The in-ice radio interferometric phased array technique for detection of high energy neutrinos looks for Askaryan emission from neutrinos interacting in large volumes of glacial ice, and is being developed as a way to achieve a low energy threshold and a large effective volume at high energies. The technique is based on coherently summing the impulsive Askaryan signal from multiple antennas, which increases the signal-to-noise ratio for weak signals. We report here on measurements and a simulation of thermal noise correlations between nearby antennas, beamforming of impulsive signals, and a measurement of the expected improvement in trigger efficiency through the phased array technique. We also discuss the noise environment observed with an analog phased array at Summit Station, Greenland, a possible site for an interferometric phased array for radio detection of high energy neutrinos.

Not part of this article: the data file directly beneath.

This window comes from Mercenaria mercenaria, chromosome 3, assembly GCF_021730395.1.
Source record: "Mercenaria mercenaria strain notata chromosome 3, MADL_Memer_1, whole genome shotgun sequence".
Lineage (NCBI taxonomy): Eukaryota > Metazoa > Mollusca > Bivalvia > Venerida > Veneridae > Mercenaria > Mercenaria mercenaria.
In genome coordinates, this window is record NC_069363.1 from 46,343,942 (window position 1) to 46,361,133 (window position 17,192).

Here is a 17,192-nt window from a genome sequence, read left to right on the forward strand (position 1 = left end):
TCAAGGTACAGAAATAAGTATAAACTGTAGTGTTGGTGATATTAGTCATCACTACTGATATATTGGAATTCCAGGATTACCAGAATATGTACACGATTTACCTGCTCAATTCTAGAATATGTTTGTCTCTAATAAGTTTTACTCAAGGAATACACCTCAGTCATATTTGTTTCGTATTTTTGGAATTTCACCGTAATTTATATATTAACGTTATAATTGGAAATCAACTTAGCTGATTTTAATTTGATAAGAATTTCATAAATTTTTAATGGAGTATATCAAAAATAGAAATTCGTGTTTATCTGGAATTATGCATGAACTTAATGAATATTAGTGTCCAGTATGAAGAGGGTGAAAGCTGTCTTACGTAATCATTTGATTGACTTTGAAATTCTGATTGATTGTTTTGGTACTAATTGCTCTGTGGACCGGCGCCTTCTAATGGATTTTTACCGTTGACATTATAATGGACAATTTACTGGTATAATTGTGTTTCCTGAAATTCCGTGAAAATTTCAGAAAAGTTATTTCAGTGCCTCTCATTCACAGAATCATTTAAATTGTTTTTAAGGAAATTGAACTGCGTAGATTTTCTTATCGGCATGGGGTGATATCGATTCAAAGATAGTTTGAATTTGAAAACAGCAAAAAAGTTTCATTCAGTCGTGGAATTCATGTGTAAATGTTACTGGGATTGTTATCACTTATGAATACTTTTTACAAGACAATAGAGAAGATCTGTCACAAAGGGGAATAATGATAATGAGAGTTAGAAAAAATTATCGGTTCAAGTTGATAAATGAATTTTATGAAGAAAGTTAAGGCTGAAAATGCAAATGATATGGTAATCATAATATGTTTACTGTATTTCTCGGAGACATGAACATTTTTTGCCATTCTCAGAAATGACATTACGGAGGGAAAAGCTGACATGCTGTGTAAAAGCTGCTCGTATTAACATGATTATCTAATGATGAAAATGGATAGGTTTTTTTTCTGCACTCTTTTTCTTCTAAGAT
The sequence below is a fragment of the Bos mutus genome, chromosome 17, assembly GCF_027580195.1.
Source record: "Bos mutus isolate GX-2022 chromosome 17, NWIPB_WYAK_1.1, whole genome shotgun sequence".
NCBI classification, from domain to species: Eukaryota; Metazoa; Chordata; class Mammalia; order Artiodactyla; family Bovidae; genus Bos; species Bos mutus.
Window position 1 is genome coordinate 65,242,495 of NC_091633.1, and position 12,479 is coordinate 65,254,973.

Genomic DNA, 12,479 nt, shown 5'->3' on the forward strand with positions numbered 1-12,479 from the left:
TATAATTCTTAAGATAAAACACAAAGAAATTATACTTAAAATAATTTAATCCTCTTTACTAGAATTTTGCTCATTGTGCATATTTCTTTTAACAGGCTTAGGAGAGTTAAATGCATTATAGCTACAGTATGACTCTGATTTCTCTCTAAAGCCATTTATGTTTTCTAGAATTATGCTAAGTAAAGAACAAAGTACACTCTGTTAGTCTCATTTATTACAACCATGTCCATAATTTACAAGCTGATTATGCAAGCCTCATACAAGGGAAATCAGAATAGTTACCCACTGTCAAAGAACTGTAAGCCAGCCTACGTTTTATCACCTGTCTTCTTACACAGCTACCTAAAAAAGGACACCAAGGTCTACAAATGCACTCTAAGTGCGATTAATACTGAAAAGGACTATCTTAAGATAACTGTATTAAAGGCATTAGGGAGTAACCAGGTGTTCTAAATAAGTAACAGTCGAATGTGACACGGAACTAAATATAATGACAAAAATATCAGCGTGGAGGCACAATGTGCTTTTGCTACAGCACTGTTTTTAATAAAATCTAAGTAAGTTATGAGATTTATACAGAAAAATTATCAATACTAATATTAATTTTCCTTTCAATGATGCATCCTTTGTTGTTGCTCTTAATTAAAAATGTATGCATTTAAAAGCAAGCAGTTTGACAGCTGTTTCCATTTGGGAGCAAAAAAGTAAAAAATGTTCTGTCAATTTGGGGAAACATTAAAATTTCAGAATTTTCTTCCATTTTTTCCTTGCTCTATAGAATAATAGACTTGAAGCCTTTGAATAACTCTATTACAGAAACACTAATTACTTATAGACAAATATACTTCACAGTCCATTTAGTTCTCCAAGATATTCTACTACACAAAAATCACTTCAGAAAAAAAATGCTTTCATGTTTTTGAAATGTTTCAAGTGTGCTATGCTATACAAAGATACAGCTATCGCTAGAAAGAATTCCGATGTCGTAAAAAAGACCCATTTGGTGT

|Original language||English (US)|
|Number of pages||10|
|Journal||Nuclear Instruments and Methods in Physics Research, Section A: Accelerators, Spectrometers, Detectors and Associated Equipment|
|State||Published - Oct 11 2017|
All Science Journal Classification (ASJC) codes
- Nuclear and High Energy Physics